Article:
Biodiversity is specifically the number of different species. An area with large populations of few species is not biodiverse.
If the numbers of one species are affected, there are almost always knock-on consequences. A simple food chain is:
algae → zooplankton → sand eel → puffin → arctic skua
If the numbers of zooplankton are reduced by pollution, such as plastic waste, then more algae will grow and the population of other consumers will fall.
Ecosystems with higher biodiversity have fewer species that depend on just one other for food, shelter and maintaining their environment. With the example above, puffins could also eat molluscs and worms if the numbers of sand eels decreased. Many food chains will be linked together to form a food web.
Ecosystems with higher biodiversity are more stable as they can easily adjust to changes.
A keystone species is one that plays a critical role within the ecosystem. Social insects are often thought of as keystone species because of the many contributions they make to the functioning of the ecosystem.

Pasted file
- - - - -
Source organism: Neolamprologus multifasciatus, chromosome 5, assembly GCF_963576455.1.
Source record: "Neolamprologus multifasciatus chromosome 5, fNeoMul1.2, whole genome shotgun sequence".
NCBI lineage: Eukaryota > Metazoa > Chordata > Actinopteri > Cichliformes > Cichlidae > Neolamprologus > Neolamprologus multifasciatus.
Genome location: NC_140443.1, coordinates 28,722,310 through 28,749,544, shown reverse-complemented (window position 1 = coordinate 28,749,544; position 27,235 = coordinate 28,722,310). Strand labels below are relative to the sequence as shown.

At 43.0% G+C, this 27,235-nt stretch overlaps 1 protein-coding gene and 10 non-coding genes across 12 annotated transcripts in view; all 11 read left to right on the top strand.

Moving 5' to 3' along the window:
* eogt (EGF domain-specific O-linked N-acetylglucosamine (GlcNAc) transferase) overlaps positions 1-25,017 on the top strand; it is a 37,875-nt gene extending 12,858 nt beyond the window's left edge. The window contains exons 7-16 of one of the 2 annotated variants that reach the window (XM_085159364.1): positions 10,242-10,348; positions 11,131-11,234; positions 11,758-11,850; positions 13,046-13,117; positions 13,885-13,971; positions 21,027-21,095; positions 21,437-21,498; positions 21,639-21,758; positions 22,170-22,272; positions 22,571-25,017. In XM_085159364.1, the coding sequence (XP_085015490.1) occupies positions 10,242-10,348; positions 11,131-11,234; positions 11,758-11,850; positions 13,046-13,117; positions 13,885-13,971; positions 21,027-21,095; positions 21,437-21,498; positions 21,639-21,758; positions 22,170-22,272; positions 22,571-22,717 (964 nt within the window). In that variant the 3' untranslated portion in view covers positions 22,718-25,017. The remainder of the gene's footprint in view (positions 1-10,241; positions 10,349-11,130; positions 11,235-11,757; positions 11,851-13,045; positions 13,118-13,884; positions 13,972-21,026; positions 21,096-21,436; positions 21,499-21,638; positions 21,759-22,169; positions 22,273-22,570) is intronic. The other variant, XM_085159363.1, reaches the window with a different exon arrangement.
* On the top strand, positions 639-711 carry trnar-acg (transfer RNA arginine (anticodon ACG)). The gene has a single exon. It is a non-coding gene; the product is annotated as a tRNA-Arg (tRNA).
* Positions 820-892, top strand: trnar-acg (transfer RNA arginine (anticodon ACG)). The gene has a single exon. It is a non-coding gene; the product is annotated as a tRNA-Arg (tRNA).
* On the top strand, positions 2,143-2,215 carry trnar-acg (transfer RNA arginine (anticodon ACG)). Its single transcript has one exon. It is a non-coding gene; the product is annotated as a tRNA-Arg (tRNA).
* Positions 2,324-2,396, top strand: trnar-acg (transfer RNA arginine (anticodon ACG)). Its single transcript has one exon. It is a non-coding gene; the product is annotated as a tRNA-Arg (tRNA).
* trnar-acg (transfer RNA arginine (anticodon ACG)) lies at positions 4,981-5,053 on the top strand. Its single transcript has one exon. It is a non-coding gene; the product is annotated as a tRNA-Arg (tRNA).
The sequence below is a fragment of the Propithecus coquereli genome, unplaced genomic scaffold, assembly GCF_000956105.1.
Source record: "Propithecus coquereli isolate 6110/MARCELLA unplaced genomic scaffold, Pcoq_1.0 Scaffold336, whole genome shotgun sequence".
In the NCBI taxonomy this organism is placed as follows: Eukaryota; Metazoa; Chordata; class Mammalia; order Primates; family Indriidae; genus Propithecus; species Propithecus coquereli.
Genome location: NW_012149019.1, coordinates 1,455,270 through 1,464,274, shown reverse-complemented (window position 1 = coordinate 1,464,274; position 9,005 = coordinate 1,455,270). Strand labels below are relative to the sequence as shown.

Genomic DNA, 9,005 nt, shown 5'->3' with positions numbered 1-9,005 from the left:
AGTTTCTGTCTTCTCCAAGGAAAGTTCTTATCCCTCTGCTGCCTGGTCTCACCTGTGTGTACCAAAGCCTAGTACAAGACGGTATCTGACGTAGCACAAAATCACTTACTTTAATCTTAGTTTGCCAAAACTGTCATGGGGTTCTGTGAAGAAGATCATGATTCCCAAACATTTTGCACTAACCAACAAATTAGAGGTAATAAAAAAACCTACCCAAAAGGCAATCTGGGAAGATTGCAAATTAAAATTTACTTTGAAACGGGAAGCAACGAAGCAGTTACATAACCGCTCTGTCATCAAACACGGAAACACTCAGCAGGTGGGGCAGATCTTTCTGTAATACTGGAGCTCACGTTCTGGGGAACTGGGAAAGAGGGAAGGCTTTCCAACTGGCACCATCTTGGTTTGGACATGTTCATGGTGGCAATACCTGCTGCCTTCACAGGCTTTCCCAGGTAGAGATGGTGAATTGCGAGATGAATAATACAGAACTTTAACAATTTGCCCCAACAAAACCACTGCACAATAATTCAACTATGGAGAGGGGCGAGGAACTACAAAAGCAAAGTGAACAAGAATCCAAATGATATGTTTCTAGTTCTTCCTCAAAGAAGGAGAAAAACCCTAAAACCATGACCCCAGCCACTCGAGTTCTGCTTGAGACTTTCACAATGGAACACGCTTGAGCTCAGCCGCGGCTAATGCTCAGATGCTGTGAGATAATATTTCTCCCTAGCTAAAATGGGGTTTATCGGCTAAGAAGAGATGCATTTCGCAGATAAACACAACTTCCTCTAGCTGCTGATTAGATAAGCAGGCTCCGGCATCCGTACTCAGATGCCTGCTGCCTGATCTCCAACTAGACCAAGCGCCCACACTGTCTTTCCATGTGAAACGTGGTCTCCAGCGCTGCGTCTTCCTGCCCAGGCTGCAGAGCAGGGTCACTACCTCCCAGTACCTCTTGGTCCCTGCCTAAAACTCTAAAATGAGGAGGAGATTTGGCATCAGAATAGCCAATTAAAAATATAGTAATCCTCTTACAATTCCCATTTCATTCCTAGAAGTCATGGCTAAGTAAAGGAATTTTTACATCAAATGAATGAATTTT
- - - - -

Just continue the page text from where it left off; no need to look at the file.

Examples of this include termites that decompose organic waste material, which releases many nutrients into the ecosystem and bees that play a vital role in pollinating many plant species. If these keystone species were removed the ecosystem could collapse.
The future of our species on Earth depends on maintaining high biodiversity. Activities that create air and water pollution, are reducing biodiversity in many ecosystems. Conservation of species and habitats by charities, governments and individuals helps to maintain the range of biodiversity.